An Alternative To CPAP Continued…


Since my last column, I have been flooded with inquiries about the process involved to obtain an Oral Sleep Appliance. Sleep Apnea is a medical diagnosis. When a patient cannot tolerate or will not wear their CPAP machine and requests that I fit them for an Oral Sleep Appliance, the following is the sequence of events that transpire:

  1. Preliminary consultation and screening in my dental office wherein I confirm that the patient is a candidate for an Oral Sleep Appliance.
  2. Insurance and other pertinent health information is gathered.
  3. Contact is made with the sleep physician’s office informing them of the CPAP failure condition of the patient, requesting an order to fabricate an Oral Sleep Appliance.
  4. Patient reports to my office for impressions and a bite registration for the proper positioning for the fabrication of the Oral Sleep Appliance.
  5. 2-3 weeks after impressions, the patient returns to my office for fitting of the Oral Sleep Appliance and instructions on its use and care.
  6. The patient is given 2-3 weeks for a trial use period during which any alterations, adjustments, etc. are made if needed. (seldom needed)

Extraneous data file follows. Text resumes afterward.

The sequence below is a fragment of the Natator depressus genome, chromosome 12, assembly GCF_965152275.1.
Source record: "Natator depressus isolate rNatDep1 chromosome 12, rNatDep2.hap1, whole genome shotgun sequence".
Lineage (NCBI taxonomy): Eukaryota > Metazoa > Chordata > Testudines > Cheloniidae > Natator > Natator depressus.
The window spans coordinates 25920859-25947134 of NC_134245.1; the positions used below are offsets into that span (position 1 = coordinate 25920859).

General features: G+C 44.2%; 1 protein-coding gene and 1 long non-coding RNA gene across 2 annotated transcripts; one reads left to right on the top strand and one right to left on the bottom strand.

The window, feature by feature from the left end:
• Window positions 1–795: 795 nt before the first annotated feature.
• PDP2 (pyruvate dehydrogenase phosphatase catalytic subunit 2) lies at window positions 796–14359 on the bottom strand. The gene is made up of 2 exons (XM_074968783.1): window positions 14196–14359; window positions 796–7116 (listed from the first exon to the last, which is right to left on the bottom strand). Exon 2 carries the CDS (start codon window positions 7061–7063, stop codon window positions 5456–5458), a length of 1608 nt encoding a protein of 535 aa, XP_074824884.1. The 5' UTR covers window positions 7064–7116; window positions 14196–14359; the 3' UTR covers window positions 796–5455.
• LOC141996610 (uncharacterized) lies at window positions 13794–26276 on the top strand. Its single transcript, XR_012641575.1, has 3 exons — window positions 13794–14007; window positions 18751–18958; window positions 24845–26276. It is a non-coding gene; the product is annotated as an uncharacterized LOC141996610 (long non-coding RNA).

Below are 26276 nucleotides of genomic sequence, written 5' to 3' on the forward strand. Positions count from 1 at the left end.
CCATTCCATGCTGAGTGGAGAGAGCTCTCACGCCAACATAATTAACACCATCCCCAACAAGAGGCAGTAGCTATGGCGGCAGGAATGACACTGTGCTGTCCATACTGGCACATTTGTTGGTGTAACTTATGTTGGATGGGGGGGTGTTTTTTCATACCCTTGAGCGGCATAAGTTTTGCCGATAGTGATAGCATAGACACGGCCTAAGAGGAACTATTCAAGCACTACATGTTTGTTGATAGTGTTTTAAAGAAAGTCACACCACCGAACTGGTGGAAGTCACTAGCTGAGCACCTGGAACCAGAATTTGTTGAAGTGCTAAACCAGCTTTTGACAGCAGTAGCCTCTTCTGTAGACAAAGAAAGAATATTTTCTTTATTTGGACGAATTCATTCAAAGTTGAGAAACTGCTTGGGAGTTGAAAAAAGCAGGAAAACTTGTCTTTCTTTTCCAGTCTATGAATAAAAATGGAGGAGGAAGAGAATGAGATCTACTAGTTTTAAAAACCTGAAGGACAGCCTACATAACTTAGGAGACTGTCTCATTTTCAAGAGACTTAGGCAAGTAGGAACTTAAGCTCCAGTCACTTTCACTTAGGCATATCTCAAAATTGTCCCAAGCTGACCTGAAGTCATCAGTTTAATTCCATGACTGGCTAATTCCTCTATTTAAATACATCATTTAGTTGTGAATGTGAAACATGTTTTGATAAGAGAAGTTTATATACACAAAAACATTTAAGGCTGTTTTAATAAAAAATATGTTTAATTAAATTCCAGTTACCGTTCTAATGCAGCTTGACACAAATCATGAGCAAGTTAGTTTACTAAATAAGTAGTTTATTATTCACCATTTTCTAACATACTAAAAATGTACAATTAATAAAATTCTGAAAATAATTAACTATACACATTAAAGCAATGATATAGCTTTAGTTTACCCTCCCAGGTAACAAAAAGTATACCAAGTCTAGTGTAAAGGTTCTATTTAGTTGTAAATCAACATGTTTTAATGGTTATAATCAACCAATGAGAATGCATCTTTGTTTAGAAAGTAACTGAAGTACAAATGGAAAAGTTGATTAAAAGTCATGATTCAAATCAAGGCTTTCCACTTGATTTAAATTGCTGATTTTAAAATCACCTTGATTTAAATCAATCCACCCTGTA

7. Patient returns to my office with report of wear compliance, general sleep experience including bed partner report. Also report of the patient’s general well-being and diminished daytime sleepiness, if this was a problem in the past.
  8. Based on symptomatic findings to this point in time, a referral is then made returning the patient to the Sleep Physician’s office.
  9. The Physician obtains objective information through a follow-up sleep study confirming the effectiveness of the Oral Sleep Appliance.

CPAP users who want a back-up for power outages or travel, camping, etc. follow the same scenario. Medical insurance and Medicare cover most, if not all, costs for the above treatment.